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Technology to keep lights on could help prevent wildfires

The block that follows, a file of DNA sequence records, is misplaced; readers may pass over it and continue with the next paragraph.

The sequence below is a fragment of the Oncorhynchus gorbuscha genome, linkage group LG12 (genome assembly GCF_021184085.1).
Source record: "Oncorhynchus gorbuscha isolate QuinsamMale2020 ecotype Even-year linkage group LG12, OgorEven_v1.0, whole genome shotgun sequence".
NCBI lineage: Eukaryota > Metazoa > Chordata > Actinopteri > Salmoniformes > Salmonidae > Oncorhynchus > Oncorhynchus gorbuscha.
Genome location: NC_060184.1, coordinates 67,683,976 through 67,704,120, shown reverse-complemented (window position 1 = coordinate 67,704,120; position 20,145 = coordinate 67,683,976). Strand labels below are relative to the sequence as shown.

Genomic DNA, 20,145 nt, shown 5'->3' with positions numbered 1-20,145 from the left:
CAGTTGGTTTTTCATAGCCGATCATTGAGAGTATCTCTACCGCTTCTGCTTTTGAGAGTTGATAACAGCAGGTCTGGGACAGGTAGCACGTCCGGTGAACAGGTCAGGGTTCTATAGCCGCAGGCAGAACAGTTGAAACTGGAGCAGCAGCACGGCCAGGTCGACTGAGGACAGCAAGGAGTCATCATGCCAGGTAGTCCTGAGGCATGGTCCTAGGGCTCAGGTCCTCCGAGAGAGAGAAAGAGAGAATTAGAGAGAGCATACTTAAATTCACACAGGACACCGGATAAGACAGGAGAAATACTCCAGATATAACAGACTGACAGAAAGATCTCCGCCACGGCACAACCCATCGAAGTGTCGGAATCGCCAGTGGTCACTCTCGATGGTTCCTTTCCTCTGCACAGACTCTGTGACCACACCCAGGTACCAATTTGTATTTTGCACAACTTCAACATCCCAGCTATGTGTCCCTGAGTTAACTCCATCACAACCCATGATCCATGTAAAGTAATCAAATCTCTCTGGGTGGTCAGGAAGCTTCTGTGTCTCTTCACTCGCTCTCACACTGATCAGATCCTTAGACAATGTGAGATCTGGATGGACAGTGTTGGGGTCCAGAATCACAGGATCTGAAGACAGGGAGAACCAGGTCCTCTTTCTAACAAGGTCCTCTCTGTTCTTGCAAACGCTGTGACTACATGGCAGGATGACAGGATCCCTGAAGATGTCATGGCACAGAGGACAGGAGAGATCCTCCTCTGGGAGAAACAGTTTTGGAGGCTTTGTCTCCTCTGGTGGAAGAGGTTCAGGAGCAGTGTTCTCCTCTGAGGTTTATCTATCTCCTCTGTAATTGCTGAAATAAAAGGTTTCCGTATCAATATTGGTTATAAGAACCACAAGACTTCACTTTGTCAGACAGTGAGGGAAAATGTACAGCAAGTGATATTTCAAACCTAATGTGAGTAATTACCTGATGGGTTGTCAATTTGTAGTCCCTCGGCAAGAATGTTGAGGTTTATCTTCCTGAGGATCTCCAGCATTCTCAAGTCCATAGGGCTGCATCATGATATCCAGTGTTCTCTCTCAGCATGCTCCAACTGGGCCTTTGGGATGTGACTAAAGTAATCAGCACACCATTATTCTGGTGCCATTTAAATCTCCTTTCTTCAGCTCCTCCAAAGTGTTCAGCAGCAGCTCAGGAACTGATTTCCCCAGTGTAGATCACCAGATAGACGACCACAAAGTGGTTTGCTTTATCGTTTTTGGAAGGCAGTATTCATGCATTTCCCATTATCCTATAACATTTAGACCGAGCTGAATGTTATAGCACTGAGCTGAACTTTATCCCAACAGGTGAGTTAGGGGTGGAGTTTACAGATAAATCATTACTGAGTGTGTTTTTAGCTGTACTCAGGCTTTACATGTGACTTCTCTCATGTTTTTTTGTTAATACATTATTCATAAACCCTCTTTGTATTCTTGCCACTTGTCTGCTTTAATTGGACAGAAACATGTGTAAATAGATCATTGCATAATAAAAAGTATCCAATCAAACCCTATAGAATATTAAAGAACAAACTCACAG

[2019.12.02, Mon 06:03] Texas A&M said the technology will also be tested in New Zealand and Australia, which is currently reeling from destructive wildfires. It can anticipate many problems in their early stages - sometimes years before they cause an outage or present a greater hazard during high winds when utilities are now pre-emptively shutting off power to prevent sparking wildfires. Before the technology was developed, electric companies often didn't know they had a problem until there was a failure or a customer called to report sparks on power lines or a loss of electricity. "The assumption the utility has to make today is it's healthy until we get a call that says somebody's lights out," Russell said. The utility serves areas so rural that before the technology was installed, electricity powering a pump on a well could have been off for days before being detected by a farmer. PG&E, which is testing the technology on nine circuits, was driven into bankruptcy protection this year while facing at least $20 billion in losses from a series of deadly and destructive wildfires in 2017 and 2018.SoCal Edison recently agreed to pay $360 million to local governments to settle lawsuits over deadly wildfires sparked by its equipment during the last two years. While the system has helped proactively diagnose problems and detect the cause of outages, the university team that developed it can often find problems the utility's control room operators don't detect.
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